David Pattie
University of Birmingham | Views:

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Corey Wakeling’s monograph, Beckett’s Laboratory: Experiments in the Theatre Enclosure, starts off from the welcome premise that Samuel Beckett’s theatrical work is not, as is sometimes assumed, simply an exercise in the creation of performative objects, but is, rather, a type of dramaturgy which is as concerned with the plastic, evolving performance event as that of any of the other main practitioners of the twentieth century. He argues, in other words, that a fruitful way to examine Beckett’s theatre is to work on the assumption that it is as much of a performance laboratory as Jerzy Grotowski’s “Poor Theatre,” albeit one that operates in a different relation to the performer, the scenography, and the text.

This is, to say the least, a welcome argument. Wakeling quotes Jonathan Kalb’s much-repeated phrase, that Beckett is “avant-garde to the conventional, and conventional to the avant garde,” and Beckett’s own comments to Colin Duckworth (“I simply produce an object”); the rest of the study provides ample evidence that neither statement quite holds true. Beckett’s work for the theatre is, in Wakeling’s analysis, a laboratory within which the nature of the self can be examined, but one in which a final summation of that nature will never be reached. This makes Beckett’s work both ordered and contingent, rigorously structured yet porous, abstract and yet powerfully, viscerally corporeal. The nature of the Beckettian experiment is to create fragile, ordered structures in the midst of a disordered, not to say chaotic, reality. These experiments will fail, because no experiment in such a situation would succeed, but the information generated by that failure will then form the basis of future experiments.

To find ammunition for his argument, Wakeling looks in part to works that are sometimes thought of as minor parts of the Beckettian canon. In his first chapter, for example, he makes an interesting case for both Act Without Words 1 and 2. Very often regarded as rather unsubtle visual metaphors of the crises endured by more celebrated characters such as Winnie, Godot’s tramps and Not I’s Mouth, they are, for Wakeling, key performance texts, because they stage the moment when mimesis in Beckett’s theatre fails. The protagonists’ actions do not represent anything, because the process of action they are bound to is either circular or doomed to failure. In other words, the mimes answer the experimental question, what happens when a form predicated on the imitation of an action finds that it has no meaningful actions to imitate?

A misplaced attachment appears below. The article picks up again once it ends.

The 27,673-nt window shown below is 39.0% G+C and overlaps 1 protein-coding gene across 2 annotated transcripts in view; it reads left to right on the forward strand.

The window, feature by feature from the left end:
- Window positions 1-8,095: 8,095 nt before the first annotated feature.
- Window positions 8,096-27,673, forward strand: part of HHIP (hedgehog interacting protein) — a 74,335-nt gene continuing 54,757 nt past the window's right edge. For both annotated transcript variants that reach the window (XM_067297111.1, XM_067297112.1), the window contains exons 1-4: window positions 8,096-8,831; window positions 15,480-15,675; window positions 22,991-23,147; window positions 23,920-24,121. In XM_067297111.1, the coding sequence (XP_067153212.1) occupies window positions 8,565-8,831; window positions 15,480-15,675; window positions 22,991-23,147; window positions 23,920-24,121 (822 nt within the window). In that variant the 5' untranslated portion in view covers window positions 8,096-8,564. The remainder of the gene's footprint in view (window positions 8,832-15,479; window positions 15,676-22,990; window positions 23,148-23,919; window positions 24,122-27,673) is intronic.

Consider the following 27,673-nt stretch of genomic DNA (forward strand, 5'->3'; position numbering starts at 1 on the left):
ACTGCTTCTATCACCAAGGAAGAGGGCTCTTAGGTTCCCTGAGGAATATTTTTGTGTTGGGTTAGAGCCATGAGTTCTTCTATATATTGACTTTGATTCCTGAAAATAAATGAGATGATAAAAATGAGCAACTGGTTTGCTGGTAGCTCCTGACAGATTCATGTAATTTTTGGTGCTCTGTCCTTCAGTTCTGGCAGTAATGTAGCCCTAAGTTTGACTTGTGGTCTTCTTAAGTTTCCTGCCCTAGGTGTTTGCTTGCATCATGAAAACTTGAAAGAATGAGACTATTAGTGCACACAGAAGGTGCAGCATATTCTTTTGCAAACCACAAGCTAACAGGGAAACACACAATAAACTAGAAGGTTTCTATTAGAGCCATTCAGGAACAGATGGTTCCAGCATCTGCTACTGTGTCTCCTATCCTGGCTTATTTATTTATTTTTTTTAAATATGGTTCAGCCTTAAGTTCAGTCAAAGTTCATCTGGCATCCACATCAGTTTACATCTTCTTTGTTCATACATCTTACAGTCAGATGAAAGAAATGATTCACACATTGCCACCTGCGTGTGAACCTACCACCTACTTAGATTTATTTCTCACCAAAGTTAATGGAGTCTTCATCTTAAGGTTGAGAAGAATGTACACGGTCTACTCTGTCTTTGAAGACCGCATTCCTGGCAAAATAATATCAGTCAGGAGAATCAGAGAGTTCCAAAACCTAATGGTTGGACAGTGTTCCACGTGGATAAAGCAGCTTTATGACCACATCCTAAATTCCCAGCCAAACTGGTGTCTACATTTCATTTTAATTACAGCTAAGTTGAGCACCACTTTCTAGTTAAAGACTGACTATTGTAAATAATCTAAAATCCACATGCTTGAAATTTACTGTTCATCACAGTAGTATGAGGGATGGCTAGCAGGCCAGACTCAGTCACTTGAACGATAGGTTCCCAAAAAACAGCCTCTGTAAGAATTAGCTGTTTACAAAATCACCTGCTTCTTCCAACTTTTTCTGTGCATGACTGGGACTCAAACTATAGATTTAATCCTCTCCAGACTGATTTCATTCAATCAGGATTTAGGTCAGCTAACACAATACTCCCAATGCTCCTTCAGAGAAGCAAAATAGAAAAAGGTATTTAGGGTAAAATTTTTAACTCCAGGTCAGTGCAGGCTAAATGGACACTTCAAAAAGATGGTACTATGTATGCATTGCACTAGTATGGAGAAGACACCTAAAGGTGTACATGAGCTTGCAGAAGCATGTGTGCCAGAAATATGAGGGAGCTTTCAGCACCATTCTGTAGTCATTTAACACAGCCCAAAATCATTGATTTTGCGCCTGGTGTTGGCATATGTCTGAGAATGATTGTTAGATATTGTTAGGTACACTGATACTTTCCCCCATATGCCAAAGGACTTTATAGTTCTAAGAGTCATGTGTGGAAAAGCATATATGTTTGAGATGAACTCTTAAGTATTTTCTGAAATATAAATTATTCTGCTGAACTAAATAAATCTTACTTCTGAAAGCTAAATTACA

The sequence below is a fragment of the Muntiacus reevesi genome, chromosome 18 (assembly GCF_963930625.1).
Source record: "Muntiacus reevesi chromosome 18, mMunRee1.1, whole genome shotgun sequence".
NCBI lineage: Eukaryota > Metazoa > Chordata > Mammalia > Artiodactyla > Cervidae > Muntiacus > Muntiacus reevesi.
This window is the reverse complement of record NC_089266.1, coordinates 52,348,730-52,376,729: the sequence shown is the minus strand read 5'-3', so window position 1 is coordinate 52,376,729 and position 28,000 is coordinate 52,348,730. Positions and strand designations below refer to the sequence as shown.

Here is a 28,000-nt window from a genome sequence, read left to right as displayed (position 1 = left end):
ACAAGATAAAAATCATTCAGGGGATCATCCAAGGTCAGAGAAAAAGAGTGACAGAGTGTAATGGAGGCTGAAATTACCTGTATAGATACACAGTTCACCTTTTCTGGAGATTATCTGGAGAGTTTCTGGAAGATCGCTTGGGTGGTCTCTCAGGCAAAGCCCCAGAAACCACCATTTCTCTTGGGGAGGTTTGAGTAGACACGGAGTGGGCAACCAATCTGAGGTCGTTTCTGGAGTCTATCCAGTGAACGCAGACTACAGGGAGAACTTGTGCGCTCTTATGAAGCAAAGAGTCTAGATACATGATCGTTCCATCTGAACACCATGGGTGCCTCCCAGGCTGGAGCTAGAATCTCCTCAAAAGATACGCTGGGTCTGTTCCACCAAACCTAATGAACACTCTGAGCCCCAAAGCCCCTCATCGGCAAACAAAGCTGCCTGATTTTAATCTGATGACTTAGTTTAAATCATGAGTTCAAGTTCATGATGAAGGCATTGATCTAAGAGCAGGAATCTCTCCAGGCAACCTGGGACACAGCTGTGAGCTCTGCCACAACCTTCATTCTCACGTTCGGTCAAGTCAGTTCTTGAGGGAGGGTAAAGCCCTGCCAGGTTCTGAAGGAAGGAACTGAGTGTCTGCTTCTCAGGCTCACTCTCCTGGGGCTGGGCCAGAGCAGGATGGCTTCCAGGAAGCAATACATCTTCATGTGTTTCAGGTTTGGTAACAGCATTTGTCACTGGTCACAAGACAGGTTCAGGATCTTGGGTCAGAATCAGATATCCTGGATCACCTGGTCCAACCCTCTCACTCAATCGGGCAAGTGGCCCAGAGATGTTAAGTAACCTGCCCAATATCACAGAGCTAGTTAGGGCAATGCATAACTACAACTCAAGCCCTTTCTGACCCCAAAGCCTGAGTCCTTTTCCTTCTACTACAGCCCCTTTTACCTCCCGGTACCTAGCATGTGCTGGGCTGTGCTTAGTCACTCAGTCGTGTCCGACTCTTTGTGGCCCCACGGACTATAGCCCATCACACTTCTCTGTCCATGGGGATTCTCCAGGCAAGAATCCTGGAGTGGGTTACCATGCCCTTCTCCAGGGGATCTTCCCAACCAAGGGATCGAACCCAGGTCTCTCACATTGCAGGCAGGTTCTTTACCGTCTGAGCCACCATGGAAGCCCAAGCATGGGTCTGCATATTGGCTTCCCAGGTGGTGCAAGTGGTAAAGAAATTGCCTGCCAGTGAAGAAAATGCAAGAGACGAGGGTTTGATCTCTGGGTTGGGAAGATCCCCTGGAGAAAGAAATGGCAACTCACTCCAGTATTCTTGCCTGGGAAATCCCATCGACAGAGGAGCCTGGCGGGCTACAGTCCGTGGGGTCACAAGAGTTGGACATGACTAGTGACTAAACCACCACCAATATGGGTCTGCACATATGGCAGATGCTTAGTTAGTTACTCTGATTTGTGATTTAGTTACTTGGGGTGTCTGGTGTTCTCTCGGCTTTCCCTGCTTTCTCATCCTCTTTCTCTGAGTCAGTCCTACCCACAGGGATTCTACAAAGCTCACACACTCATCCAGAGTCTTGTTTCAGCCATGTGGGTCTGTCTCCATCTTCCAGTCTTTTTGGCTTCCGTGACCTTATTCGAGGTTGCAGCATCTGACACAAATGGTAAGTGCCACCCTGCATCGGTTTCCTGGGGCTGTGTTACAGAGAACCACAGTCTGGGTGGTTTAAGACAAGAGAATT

The rest of the study traces the working out of other experimental questions; what happens when both actor and audience are plunged into forms of sensory deprivation (as they are most strikingly in Not I); what happens when symbolic elements within the construction of the event have nothing clear to symbolise?; how does spectatorship operate, and under what conditions is it placed under strain?; how can performance recreate (or fail to recreate) altered states of mind?; and how can a politics of performance emerge from a laboratory exploration of the fragility of ideology?

Wakeling explores these questions in a series of chapters that are theoretically dense (indeed, if I have one criticism of the text it is that it covers a lot of theoretical ground very quickly) but which repay careful study. This is a text that requires close engagement; however, such an engagement is eminently worthwhile. The placing of Beckett in the performance history of the twentieth century has been a question that has interested Beckett Studies for as long as the field has existed. Wakeling’s book might not contain a definitive answer to the question (indeed, given the complexity of Beckett’s work, I am not sure that any one text could), but it does ask some very interesting questions about that relation, and it does provide, if not a final conclusion, then at least an interesting framework for further enquiry.